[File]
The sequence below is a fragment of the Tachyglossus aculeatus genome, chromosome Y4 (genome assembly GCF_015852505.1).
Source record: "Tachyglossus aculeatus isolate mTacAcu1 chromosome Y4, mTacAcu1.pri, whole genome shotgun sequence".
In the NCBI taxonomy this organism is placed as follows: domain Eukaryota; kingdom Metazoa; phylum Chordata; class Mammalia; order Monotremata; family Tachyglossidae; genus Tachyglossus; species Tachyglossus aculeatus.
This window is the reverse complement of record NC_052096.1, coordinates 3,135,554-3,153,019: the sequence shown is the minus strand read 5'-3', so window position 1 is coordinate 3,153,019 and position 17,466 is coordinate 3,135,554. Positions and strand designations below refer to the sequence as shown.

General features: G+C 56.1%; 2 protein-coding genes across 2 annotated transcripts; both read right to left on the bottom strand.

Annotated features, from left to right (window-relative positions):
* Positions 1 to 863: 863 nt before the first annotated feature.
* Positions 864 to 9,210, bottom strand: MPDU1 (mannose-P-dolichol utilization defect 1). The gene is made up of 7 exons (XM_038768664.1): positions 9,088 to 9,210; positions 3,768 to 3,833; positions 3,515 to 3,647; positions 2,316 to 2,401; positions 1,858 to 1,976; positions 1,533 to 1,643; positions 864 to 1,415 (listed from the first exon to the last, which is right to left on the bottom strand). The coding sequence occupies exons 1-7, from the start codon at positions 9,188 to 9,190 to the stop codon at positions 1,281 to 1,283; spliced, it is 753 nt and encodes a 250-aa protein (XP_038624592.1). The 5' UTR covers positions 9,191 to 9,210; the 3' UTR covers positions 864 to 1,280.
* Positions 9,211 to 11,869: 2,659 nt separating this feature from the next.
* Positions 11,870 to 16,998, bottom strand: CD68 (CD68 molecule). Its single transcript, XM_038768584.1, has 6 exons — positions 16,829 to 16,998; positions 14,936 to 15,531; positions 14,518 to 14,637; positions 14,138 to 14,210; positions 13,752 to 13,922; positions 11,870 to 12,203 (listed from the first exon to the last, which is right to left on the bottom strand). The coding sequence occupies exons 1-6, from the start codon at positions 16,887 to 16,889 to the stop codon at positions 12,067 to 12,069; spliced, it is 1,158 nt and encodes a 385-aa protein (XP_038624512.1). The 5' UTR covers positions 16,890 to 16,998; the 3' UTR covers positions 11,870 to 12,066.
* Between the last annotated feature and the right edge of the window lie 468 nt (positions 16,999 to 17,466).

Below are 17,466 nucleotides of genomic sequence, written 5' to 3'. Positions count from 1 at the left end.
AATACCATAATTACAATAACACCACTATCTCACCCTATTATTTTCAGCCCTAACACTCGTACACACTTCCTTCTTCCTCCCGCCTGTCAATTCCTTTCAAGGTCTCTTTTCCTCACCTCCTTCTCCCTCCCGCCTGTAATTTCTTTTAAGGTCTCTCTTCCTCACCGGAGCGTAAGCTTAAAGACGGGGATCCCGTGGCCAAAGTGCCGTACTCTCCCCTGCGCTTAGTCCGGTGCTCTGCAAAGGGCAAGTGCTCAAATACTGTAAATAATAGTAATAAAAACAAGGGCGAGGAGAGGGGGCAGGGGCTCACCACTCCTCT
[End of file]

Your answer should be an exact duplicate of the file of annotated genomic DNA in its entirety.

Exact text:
The sequence below is a fragment of the Tachyglossus aculeatus genome, chromosome Y4 (genome assembly GCF_015852505.1).
Source record: "Tachyglossus aculeatus isolate mTacAcu1 chromosome Y4, mTacAcu1.pri, whole genome shotgun sequence".
In the NCBI taxonomy this organism is placed as follows: domain Eukaryota; kingdom Metazoa; phylum Chordata; class Mammalia; order Monotremata; family Tachyglossidae; genus Tachyglossus; species Tachyglossus aculeatus.
This window is the reverse complement of record NC_052096.1, coordinates 3,135,554-3,153,019: the sequence shown is the minus strand read 5'-3', so window position 1 is coordinate 3,153,019 and position 17,466 is coordinate 3,135,554. Positions and strand designations below refer to the sequence as shown.

General features: G+C 56.1%; 2 protein-coding genes across 2 annotated transcripts; both read right to left on the bottom strand.

Annotated features, from left to right (window-relative positions):
* Positions 1 to 863: 863 nt before the first annotated feature.
* Positions 864 to 9,210, bottom strand: MPDU1 (mannose-P-dolichol utilization defect 1). The gene is made up of 7 exons (XM_038768664.1): positions 9,088 to 9,210; positions 3,768 to 3,833; positions 3,515 to 3,647; positions 2,316 to 2,401; positions 1,858 to 1,976; positions 1,533 to 1,643; positions 864 to 1,415 (listed from the first exon to the last, which is right to left on the bottom strand). The coding sequence occupies exons 1-7, from the start codon at positions 9,188 to 9,190 to the stop codon at positions 1,281 to 1,283; spliced, it is 753 nt and encodes a 250-aa protein (XP_038624592.1). The 5' UTR covers positions 9,191 to 9,210; the 3' UTR covers positions 864 to 1,280.
* Positions 9,211 to 11,869: 2,659 nt separating this feature from the next.
* Positions 11,870 to 16,998, bottom strand: CD68 (CD68 molecule). Its single transcript, XM_038768584.1, has 6 exons — positions 16,829 to 16,998; positions 14,936 to 15,531; positions 14,518 to 14,637; positions 14,138 to 14,210; positions 13,752 to 13,922; positions 11,870 to 12,203 (listed from the first exon to the last, which is right to left on the bottom strand). The coding sequence occupies exons 1-6, from the start codon at positions 16,887 to 16,889 to the stop codon at positions 12,067 to 12,069; spliced, it is 1,158 nt and encodes a 385-aa protein (XP_038624512.1). The 5' UTR covers positions 16,890 to 16,998; the 3' UTR covers positions 11,870 to 12,066.
* Between the last annotated feature and the right edge of the window lie 468 nt (positions 16,999 to 17,466).

Below are 17,466 nucleotides of genomic sequence, written 5' to 3'. Positions count from 1 at the left end.
AATACCATAATTACAATAACACCACTATCTCACCCTATTATTTTCAGCCCTAACACTCGTACACACTTCCTTCTTCCTCCCGCCTGTCAATTCCTTTCAAGGTCTCTTTTCCTCACCTCCTTCTCCCTCCCGCCTGTAATTTCTTTTAAGGTCTCTCTTCCTCACCGGAGCGTAAGCTTAAAGACGGGGATCCCGTGGCCAAAGTGCCGTACTCTCCCCTGCGCTTAGTCCGGTGCTCTGCAAAGGGCAAGTGCTCAAATACTGTAAATAATAGTAATAAAAACAAGGGCGAGGAGAGGGGGCAGGGGCTCACCACTCCTCT